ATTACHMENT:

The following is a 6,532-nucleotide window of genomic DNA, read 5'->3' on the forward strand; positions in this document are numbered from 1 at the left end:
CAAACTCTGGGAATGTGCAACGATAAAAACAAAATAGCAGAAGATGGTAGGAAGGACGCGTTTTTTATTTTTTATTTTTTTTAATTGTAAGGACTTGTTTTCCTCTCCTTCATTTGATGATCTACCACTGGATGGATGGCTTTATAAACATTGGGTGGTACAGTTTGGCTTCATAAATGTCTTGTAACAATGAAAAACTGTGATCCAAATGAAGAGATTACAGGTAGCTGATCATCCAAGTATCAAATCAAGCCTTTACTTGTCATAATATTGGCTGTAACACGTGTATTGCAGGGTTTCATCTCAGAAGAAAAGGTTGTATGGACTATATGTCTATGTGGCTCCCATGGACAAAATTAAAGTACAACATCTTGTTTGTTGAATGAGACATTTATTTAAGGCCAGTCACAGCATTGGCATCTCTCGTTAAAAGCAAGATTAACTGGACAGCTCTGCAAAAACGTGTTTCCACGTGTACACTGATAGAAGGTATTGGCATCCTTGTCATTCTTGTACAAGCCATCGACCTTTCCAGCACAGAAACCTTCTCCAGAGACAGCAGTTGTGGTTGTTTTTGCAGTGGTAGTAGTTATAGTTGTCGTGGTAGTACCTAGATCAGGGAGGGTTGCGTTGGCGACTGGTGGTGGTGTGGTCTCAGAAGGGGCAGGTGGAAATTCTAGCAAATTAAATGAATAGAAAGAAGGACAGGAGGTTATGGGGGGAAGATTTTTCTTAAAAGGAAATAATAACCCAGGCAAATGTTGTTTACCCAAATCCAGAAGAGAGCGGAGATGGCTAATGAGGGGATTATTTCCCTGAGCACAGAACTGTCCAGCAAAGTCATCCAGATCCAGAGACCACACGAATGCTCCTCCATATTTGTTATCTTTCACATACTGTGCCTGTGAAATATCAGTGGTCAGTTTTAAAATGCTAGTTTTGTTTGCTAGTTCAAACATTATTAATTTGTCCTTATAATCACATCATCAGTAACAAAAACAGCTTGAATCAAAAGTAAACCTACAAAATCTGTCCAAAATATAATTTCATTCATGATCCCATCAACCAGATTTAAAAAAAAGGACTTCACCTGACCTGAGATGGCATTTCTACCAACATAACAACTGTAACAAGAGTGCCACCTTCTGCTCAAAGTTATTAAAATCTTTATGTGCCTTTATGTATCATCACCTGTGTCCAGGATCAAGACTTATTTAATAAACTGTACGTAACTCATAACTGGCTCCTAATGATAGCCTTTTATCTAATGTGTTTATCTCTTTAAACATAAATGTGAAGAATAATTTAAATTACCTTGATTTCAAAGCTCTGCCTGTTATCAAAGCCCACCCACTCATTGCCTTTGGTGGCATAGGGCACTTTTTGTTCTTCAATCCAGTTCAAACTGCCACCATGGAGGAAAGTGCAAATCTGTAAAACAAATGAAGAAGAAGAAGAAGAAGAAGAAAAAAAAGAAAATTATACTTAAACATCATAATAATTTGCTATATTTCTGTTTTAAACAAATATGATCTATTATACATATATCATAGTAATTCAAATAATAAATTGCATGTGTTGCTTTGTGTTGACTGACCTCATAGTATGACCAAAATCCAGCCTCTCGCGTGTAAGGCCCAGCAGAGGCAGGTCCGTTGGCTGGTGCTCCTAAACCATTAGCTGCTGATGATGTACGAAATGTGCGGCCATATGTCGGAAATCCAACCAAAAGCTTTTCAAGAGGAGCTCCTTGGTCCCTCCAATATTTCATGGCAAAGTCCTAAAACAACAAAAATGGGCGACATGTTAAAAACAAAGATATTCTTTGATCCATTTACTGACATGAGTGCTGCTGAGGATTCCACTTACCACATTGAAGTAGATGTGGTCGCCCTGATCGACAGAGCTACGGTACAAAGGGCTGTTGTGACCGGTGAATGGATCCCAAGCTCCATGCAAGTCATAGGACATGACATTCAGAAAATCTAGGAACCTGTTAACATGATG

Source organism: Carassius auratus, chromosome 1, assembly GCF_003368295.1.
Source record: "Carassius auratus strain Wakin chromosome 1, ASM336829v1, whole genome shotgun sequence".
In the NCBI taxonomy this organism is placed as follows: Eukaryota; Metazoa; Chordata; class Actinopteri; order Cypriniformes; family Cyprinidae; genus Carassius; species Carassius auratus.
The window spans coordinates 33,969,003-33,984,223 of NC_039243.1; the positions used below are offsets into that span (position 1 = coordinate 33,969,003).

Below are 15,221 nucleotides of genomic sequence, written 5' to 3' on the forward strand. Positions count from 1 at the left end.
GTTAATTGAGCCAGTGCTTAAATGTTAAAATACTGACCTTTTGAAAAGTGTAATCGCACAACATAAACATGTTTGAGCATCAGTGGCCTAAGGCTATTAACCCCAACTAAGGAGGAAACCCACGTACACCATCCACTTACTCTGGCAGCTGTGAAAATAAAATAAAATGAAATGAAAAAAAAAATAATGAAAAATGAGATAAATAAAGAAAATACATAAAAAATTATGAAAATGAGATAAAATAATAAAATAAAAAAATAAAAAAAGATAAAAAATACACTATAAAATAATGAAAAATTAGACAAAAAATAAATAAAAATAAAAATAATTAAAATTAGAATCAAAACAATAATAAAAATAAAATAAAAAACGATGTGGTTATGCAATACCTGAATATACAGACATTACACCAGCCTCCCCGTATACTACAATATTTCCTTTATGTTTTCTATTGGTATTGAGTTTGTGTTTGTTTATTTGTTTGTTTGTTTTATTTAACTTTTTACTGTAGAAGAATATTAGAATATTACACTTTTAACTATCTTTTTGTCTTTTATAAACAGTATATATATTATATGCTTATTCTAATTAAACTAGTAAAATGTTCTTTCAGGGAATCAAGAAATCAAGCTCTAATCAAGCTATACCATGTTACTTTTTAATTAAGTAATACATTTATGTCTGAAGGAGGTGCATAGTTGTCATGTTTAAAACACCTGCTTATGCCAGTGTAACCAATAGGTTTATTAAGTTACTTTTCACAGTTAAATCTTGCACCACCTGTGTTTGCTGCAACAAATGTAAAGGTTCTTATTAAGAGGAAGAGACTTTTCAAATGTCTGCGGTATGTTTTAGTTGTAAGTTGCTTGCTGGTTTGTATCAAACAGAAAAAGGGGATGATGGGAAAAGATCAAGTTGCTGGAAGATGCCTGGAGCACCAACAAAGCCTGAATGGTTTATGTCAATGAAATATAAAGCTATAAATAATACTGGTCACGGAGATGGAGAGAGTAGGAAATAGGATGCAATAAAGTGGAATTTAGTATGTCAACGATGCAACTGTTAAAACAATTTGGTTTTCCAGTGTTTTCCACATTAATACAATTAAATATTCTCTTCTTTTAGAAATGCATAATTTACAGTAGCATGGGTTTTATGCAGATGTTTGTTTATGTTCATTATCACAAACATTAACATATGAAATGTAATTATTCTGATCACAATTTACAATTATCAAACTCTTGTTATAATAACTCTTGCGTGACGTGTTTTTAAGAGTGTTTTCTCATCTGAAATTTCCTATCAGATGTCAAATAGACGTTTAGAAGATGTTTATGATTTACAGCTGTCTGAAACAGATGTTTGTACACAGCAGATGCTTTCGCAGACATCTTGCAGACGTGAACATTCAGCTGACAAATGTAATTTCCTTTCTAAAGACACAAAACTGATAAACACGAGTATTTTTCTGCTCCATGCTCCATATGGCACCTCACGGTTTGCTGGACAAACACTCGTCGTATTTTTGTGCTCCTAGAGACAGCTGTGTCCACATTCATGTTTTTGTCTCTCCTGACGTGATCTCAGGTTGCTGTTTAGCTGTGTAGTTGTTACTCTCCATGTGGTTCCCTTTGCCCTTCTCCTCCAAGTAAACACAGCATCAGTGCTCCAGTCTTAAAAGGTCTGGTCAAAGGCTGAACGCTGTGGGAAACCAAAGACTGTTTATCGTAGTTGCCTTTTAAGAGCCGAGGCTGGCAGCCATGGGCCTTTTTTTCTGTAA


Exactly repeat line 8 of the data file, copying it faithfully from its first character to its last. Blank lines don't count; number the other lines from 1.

GTTAATTGAGCCAGTGCTTAAATGTTAAAATACTGACCTTTTGAAAAGTGTAATCGCACAACATAAACATGTTTGAGCATCAGTGGCCTAAGGCTATTAACCCCAACTAAGGAGGAAACCCACGTACACCATCCACTTACTCTGGCAGCTGTGAAAATAAAATAAAATGAAATGAAAAAAAAAATAATGAAAAATGAGATAAATAAAGAAAATACATAAAAAATTATGAAAATGAGATAAAATAATAAAATAAAAAAATAAAAAAAGATAAAAAATACACTATAAAATAATGAAAAATTAGACAAAAAATAAATAAAAATAAAAATAATTAAAATTAGAATCAAAACAATAATAAAAATAAAATAAAAAACGATGTGGTTATGCAATACCTGAATATACAGACATTACACCAGCCTCCCCGTATACTACAATATTTCCTTTATGTTTTCTATTGGTATTGAGTTTGTGTTTGTTTATTTGTTTGTTTGTTTTATTTAACTTTTTACTGTAGAAGAATATTAGAATATTACACTTTTAACTATCTTTTTGTCTTTTATAAACAGTATATATATTATATGCTTATTCTAATTAAACTAGTAAAATGTTCTTTCAGGGAATCAAGAAATCAAGCTCTAATCAAGCTATACCATGTTACTTTTTAATTAAGTAATACATTTATGTCTGAAGGAGGTGCATAGTTGTCATGTTTAAAACACCTGCTTATGCCAGTGTAACCAATAGGTTTATTAAGTTACTTTTCACAGTTAAATCTTGCACCACCTGTGTTTGCTGCAACAAATGTAAAGGTTCTTATTAAGAGGAAGAGACTTTTCAAATGTCTGCGGTATGTTTTAGTTGTAAGTTGCTTGCTGGTTTGTATCAAACAGAAAAAGGGGATGATGGGAAAAGATCAAGTTGCTGGAAGATGCCTGGAGCACCAACAAAGCCTGAATGGTTTATGTCAATGAAATATAAAGCTATAAATAATACTGGTCACGGAGATGGAGAGAGTAGGAAATAGGATGCAATAAAGTGGAATTTAGTATGTCAACGATGCAACTGTTAAAACAATTTGGTTTTCCAGTGTTTTCCACATTAATACAATTAAATATTCTCTTCTTTTAGAAATGCATAATTTACAGTAGCATGGGTTTTATGCAGATGTTTGTTTATGTTCATTATCACAAACATTAACATATGAAATGTAATTATTCTGATCACAATTTACAATTATCAAACTCTTGTTATAATAACTCTTGCGTGACGTGTTTTTAAGAGTGTTTTCTCATCTGAAATTTCCTATCAGATGTCAAATAGACGTTTAGAAGATGTTTATGATTTACAGCTGTCTGAAACAGATGTTTGTACACAGCAGATGCTTTCGCAGACATCTTGCAGACGTGAACATTCAGCTGACAAATGTAATTTCCTTTCTAAAGACACAAAACTGATAAACACGAGTATTTTTCTGCTCCATGCTCCATATGGCACCTCACGGTTTGCTGGACAAACACTCGTCGTATTTTTGTGCTCCTAGAGACAGCTGTGTCCACATTCATGTTTTTGTCTCTCCTGACGTGATCTCAGGTTGCTGTTTAGCTGTGTAGTTGTTACTCTCCATGTGGTTCCCTTTGCCCTTCTCCTCCAAGTAAACACAGCATCAGTGCTCCAGTCTTAAAAGGTCTGGTCAAAGGCTGAACGCTGTGGGAAACCAAAGACTGTTTATCGTAGTTGCCTTTTAAGAGCCGAGGCTGGCAGCCATGGGCCTTTTTTTCTGTAA